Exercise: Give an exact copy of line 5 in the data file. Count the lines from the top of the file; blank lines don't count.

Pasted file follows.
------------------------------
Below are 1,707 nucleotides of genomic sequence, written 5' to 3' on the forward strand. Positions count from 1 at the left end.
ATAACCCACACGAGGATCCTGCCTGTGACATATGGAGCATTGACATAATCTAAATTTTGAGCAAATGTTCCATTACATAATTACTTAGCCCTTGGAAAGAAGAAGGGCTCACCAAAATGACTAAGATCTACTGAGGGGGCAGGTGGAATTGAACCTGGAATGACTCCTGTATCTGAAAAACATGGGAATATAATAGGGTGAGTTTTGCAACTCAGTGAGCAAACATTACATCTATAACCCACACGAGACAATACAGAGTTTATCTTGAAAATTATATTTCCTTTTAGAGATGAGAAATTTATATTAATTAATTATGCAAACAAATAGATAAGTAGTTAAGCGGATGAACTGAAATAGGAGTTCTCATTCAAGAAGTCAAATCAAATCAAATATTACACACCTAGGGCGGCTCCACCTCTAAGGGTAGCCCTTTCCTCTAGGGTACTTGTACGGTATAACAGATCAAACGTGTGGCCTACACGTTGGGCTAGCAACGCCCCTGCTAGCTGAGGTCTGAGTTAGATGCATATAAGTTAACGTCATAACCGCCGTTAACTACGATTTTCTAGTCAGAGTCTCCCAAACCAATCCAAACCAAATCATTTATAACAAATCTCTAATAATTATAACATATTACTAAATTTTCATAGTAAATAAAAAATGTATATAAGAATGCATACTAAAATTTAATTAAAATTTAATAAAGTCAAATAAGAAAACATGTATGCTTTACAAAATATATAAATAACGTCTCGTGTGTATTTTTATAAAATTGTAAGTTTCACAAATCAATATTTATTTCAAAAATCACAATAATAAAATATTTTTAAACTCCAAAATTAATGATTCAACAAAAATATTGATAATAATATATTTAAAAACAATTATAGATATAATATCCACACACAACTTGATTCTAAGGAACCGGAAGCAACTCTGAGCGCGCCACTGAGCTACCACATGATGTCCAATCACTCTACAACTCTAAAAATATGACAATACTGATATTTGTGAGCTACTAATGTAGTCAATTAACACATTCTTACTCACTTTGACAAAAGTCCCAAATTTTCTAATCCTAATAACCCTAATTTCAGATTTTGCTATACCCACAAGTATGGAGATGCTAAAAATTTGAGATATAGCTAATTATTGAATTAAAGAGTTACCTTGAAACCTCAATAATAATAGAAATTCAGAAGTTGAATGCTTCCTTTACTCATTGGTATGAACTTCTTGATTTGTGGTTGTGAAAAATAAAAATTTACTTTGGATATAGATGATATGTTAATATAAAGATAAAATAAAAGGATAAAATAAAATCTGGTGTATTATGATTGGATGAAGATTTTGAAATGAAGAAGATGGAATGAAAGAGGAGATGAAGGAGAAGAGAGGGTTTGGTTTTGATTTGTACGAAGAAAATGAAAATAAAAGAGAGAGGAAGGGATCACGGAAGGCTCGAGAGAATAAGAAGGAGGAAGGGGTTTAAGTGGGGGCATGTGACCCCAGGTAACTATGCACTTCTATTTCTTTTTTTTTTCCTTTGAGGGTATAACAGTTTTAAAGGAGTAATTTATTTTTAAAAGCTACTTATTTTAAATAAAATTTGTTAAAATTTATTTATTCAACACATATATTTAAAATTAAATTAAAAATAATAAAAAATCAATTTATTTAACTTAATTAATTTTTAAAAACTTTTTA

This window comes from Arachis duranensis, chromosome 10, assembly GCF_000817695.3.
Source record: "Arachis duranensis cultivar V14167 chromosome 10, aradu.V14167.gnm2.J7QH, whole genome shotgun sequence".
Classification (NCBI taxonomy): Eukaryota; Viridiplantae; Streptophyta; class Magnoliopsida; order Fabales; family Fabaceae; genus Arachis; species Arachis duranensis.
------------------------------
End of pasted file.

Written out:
Classification (NCBI taxonomy): Eukaryota; Viridiplantae; Streptophyta; class Magnoliopsida; order Fabales; family Fabaceae; genus Arachis; species Arachis duranensis.